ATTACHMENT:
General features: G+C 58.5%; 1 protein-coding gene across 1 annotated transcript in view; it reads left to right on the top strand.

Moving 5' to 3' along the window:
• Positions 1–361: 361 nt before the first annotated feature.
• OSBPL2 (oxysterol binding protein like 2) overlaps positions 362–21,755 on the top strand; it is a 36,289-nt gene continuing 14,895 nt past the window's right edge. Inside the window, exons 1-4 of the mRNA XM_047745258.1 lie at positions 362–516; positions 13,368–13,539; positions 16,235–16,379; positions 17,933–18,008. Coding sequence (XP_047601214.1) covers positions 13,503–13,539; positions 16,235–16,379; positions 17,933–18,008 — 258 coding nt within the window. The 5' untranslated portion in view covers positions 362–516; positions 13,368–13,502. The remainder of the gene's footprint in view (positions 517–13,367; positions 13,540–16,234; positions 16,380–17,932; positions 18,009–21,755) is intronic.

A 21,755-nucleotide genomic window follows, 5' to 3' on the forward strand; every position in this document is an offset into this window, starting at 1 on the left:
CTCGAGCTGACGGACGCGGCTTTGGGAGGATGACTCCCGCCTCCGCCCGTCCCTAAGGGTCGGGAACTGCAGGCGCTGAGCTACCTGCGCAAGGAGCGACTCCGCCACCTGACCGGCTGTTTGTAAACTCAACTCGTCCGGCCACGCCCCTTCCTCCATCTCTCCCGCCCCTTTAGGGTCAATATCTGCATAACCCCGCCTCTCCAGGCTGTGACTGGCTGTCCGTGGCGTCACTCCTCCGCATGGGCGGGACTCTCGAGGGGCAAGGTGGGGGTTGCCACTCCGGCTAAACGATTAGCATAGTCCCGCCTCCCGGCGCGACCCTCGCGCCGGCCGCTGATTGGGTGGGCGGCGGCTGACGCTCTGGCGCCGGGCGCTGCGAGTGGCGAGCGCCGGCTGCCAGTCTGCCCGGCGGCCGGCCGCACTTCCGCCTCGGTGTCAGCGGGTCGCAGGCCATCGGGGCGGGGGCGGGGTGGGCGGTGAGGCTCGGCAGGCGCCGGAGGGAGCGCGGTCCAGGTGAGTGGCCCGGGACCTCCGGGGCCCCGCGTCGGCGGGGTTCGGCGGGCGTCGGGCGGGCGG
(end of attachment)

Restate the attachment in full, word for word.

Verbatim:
General features: G+C 58.5%; 1 protein-coding gene across 1 annotated transcript in view; it reads left to right on the top strand.

Moving 5' to 3' along the window:
• Positions 1–361: 361 nt before the first annotated feature.
• OSBPL2 (oxysterol binding protein like 2) overlaps positions 362–21,755 on the top strand; it is a 36,289-nt gene continuing 14,895 nt past the window's right edge. Inside the window, exons 1-4 of the mRNA XM_047745258.1 lie at positions 362–516; positions 13,368–13,539; positions 16,235–16,379; positions 17,933–18,008. Coding sequence (XP_047601214.1) covers positions 13,503–13,539; positions 16,235–16,379; positions 17,933–18,008 — 258 coding nt within the window. The 5' untranslated portion in view covers positions 362–516; positions 13,368–13,502. The remainder of the gene's footprint in view (positions 517–13,367; positions 13,540–16,234; positions 16,380–17,932; positions 18,009–21,755) is intronic.

A 21,755-nucleotide genomic window follows, 5' to 3' on the forward strand; every position in this document is an offset into this window, starting at 1 on the left:
CTCGAGCTGACGGACGCGGCTTTGGGAGGATGACTCCCGCCTCCGCCCGTCCCTAAGGGTCGGGAACTGCAGGCGCTGAGCTACCTGCGCAAGGAGCGACTCCGCCACCTGACCGGCTGTTTGTAAACTCAACTCGTCCGGCCACGCCCCTTCCTCCATCTCTCCCGCCCCTTTAGGGTCAATATCTGCATAACCCCGCCTCTCCAGGCTGTGACTGGCTGTCCGTGGCGTCACTCCTCCGCATGGGCGGGACTCTCGAGGGGCAAGGTGGGGGTTGCCACTCCGGCTAAACGATTAGCATAGTCCCGCCTCCCGGCGCGACCCTCGCGCCGGCCGCTGATTGGGTGGGCGGCGGCTGACGCTCTGGCGCCGGGCGCTGCGAGTGGCGAGCGCCGGCTGCCAGTCTGCCCGGCGGCCGGCCGCACTTCCGCCTCGGTGTCAGCGGGTCGCAGGCCATCGGGGCGGGGGCGGGGTGGGCGGTGAGGCTCGGCAGGCGCCGGAGGGAGCGCGGTCCAGGTGAGTGGCCCGGGACCTCCGGGGCCCCGCGTCGGCGGGGTTCGGCGGGCGTCGGGCGGGCGG